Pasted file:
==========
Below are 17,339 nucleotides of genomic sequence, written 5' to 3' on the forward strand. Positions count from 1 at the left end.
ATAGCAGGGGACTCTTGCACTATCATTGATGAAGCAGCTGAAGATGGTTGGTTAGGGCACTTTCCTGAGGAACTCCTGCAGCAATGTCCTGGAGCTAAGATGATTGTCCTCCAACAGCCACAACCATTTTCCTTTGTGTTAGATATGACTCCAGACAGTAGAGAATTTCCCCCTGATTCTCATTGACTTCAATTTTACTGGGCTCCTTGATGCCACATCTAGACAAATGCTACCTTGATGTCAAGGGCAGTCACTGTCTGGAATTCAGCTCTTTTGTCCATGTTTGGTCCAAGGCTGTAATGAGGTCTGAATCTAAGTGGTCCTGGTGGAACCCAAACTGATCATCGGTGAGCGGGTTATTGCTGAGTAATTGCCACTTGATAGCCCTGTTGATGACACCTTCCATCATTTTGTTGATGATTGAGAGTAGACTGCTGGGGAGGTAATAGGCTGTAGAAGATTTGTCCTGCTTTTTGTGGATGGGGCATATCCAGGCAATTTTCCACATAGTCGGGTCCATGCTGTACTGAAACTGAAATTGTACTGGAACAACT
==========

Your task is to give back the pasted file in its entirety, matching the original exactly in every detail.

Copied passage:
Below are 17,339 nucleotides of genomic sequence, written 5' to 3' on the forward strand. Positions count from 1 at the left end.
ATAGCAGGGGACTCTTGCACTATCATTGATGAAGCAGCTGAAGATGGTTGGTTAGGGCACTTTCCTGAGGAACTCCTGCAGCAATGTCCTGGAGCTAAGATGATTGTCCTCCAACAGCCACAACCATTTTCCTTTGTGTTAGATATGACTCCAGACAGTAGAGAATTTCCCCCTGATTCTCATTGACTTCAATTTTACTGGGCTCCTTGATGCCACATCTAGACAAATGCTACCTTGATGTCAAGGGCAGTCACTGTCTGGAATTCAGCTCTTTTGTCCATGTTTGGTCCAAGGCTGTAATGAGGTCTGAATCTAAGTGGTCCTGGTGGAACCCAAACTGATCATCGGTGAGCGGGTTATTGCTGAGTAATTGCCACTTGATAGCCCTGTTGATGACACCTTCCATCATTTTGTTGATGATTGAGAGTAGACTGCTGGGGAGGTAATAGGCTGTAGAAGATTTGTCCTGCTTTTTGTGGATGGGGCATATCCAGGCAATTTTCCACATAGTCGGGTCCATGCTGTACTGAAACTGAAATTGTACTGGAACAACT